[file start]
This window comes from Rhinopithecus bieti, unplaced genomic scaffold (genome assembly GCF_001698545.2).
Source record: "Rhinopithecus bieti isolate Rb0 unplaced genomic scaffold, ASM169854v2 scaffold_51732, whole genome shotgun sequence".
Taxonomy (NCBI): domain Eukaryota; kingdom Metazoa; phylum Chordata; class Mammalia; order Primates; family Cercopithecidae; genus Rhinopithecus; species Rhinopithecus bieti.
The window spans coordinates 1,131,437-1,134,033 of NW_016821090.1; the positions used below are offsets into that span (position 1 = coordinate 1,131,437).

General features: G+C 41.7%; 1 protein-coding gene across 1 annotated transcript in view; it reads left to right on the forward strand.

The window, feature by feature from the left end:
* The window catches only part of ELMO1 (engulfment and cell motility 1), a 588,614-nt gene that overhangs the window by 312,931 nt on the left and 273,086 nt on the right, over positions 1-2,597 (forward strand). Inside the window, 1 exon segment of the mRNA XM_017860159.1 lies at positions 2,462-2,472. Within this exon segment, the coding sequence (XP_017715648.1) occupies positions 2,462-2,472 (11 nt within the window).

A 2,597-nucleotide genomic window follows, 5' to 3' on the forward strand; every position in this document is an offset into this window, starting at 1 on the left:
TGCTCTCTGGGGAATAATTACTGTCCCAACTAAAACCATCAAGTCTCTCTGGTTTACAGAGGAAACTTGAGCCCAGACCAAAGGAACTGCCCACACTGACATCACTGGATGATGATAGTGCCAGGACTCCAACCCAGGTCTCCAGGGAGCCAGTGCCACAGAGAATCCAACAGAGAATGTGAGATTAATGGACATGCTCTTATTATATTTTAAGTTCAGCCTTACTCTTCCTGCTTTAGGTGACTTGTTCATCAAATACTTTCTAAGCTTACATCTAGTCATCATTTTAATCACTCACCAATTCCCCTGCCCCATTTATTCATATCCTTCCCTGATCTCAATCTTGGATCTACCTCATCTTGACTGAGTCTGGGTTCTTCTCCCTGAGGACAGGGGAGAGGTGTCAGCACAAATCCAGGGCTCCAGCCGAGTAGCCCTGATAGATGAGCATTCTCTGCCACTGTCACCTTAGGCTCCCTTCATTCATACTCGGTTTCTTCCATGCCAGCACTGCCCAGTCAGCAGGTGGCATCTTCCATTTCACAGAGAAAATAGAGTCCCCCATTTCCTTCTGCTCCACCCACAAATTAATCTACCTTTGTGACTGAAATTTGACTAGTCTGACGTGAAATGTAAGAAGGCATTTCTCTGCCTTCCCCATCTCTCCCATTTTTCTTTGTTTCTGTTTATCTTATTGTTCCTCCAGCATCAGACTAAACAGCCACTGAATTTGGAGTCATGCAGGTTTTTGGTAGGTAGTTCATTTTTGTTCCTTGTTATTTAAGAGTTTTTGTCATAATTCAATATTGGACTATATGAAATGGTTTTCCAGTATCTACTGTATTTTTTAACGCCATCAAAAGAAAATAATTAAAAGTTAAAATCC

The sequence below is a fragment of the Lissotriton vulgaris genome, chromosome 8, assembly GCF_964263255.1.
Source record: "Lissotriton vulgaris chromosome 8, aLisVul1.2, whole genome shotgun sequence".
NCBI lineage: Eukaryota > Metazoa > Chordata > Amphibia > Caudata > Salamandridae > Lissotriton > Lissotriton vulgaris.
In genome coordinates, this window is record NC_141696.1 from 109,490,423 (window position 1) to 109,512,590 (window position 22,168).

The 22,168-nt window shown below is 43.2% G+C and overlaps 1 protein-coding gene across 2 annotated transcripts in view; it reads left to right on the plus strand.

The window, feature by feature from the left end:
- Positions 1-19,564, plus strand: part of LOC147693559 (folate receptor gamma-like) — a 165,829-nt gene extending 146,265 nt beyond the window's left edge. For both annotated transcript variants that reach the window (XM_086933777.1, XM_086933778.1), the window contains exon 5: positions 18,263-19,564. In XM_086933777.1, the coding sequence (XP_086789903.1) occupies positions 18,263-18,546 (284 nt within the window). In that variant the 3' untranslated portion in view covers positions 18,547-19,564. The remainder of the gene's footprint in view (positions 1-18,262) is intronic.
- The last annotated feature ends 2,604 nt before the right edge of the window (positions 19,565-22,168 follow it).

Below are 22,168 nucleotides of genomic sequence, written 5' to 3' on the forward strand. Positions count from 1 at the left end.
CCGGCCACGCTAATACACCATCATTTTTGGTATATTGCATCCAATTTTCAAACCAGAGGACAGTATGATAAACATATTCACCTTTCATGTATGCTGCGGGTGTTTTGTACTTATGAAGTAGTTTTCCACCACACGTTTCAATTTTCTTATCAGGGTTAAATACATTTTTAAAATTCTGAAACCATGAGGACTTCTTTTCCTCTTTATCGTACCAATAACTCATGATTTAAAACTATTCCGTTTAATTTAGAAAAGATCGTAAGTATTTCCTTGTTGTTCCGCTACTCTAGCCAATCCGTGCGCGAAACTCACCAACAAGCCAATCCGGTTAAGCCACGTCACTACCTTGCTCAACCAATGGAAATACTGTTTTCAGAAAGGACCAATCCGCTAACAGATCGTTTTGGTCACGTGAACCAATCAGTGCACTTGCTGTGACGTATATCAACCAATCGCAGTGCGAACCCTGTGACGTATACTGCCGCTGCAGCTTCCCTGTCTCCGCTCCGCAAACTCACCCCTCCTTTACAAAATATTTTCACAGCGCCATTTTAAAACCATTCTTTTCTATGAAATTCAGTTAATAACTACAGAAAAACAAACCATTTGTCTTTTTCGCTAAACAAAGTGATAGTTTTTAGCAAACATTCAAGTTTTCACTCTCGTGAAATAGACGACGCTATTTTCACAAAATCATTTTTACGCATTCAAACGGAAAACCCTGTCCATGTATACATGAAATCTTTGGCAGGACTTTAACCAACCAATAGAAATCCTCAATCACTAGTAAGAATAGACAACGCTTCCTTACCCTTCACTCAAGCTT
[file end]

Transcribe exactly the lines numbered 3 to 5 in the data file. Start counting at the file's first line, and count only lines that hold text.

Taxonomy (NCBI): domain Eukaryota; kingdom Metazoa; phylum Chordata; class Mammalia; order Primates; family Cercopithecidae; genus Rhinopithecus; species Rhinopithecus bieti.
The window spans coordinates 1,131,437-1,134,033 of NW_016821090.1; the positions used below are offsets into that span (position 1 = coordinate 1,131,437).

General features: G+C 41.7%; 1 protein-coding gene across 1 annotated transcript in view; it reads left to right on the forward strand.